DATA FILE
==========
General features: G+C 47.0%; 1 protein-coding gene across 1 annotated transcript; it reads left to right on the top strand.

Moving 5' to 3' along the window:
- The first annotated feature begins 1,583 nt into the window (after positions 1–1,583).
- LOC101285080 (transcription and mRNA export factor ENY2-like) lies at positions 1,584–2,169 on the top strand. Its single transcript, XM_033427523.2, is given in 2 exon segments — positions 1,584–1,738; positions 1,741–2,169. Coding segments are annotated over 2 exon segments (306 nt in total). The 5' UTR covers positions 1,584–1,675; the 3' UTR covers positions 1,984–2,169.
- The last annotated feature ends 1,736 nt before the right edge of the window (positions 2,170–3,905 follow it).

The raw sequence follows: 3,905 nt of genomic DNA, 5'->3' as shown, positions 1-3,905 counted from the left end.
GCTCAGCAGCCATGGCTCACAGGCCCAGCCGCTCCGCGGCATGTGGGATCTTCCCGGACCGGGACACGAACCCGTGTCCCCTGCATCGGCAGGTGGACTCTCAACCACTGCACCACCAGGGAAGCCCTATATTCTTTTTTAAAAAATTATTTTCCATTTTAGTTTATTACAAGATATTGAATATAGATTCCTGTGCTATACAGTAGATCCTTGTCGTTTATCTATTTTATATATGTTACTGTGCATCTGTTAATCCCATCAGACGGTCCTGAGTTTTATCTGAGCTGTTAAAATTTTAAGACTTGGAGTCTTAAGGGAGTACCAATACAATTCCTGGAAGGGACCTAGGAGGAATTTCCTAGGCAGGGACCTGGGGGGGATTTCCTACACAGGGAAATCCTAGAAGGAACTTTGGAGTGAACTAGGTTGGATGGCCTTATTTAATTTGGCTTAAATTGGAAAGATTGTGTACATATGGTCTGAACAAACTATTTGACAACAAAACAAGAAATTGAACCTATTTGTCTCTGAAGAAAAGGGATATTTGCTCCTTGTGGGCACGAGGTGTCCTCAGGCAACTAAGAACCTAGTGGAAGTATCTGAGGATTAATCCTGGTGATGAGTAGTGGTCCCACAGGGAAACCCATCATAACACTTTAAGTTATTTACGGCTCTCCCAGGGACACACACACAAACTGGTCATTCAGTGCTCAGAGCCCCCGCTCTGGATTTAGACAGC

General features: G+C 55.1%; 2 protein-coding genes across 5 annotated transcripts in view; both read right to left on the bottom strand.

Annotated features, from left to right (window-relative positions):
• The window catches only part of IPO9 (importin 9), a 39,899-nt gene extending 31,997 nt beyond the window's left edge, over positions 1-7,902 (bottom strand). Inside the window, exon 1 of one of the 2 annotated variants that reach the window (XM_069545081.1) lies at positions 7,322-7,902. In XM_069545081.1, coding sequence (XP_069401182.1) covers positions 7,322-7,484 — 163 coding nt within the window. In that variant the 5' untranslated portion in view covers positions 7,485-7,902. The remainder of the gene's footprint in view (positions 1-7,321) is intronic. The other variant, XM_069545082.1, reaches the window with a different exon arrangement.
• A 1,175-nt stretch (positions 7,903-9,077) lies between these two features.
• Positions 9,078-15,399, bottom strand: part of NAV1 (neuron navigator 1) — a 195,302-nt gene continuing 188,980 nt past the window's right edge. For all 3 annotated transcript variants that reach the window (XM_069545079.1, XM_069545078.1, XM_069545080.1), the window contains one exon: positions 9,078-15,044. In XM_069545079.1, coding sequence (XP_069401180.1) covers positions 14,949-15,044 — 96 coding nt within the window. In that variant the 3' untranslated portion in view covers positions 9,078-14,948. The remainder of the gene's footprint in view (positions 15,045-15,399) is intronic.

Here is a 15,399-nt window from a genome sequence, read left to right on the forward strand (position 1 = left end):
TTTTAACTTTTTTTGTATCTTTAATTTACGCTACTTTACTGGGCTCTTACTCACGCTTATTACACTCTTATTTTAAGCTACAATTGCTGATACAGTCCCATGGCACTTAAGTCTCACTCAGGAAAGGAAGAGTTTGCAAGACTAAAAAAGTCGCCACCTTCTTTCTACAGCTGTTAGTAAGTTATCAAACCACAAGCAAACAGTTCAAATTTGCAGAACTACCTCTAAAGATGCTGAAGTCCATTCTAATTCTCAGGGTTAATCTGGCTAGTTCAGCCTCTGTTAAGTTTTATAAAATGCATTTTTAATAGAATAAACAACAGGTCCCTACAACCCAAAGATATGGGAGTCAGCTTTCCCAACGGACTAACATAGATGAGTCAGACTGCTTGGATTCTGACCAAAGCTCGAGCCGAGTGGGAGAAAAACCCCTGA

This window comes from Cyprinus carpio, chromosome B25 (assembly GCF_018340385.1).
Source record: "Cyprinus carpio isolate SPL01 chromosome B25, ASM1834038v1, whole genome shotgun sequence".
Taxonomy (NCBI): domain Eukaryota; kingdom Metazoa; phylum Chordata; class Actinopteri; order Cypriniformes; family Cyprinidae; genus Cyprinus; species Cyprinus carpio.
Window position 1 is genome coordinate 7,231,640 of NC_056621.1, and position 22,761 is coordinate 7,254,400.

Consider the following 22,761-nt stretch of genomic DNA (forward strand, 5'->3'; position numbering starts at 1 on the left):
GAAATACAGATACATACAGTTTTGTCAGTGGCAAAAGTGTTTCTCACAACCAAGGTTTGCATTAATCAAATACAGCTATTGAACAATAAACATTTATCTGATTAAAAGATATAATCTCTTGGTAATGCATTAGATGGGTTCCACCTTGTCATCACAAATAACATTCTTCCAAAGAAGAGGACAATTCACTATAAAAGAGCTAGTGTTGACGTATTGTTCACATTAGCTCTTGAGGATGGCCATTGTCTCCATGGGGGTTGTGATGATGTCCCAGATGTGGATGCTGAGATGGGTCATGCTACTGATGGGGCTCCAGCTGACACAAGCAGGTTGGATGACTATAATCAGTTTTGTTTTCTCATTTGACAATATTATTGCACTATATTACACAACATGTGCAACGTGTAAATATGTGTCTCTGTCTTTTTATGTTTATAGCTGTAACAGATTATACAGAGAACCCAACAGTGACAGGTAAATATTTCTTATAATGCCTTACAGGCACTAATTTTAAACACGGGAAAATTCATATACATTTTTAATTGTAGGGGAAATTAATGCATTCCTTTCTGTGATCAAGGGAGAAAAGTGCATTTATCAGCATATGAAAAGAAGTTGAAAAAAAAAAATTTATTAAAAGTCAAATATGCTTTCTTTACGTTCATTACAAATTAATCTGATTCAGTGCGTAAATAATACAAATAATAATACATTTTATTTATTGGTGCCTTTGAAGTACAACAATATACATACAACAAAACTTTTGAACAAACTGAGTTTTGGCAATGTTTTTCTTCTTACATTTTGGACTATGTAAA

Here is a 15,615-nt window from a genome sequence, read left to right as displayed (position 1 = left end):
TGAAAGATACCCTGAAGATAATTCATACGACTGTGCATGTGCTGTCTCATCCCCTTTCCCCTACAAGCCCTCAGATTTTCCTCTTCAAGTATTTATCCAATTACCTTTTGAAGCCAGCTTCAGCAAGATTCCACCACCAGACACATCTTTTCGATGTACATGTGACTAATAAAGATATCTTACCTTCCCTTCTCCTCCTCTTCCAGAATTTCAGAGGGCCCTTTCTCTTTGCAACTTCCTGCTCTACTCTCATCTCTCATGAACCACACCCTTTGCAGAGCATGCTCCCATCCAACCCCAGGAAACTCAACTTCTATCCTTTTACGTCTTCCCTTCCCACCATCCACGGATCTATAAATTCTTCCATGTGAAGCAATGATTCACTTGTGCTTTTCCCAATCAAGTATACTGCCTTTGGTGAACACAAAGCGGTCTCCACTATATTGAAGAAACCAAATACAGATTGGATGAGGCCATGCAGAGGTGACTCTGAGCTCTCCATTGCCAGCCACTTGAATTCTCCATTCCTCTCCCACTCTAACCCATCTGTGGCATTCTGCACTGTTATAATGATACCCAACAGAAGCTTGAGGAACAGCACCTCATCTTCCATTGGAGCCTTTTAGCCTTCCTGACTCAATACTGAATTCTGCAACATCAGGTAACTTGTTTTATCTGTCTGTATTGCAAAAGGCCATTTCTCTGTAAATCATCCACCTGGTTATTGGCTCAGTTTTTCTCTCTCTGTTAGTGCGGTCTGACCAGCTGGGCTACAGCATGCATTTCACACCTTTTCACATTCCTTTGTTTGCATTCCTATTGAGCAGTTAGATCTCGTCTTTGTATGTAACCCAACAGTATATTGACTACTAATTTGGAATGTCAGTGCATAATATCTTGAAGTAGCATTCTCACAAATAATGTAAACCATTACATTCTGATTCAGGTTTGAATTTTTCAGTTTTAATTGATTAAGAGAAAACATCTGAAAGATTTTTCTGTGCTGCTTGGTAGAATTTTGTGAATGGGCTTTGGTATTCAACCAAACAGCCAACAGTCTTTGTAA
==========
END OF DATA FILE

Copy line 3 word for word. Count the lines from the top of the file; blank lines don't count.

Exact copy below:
- The first annotated feature begins 1,583 nt into the window (after positions 1–1,583).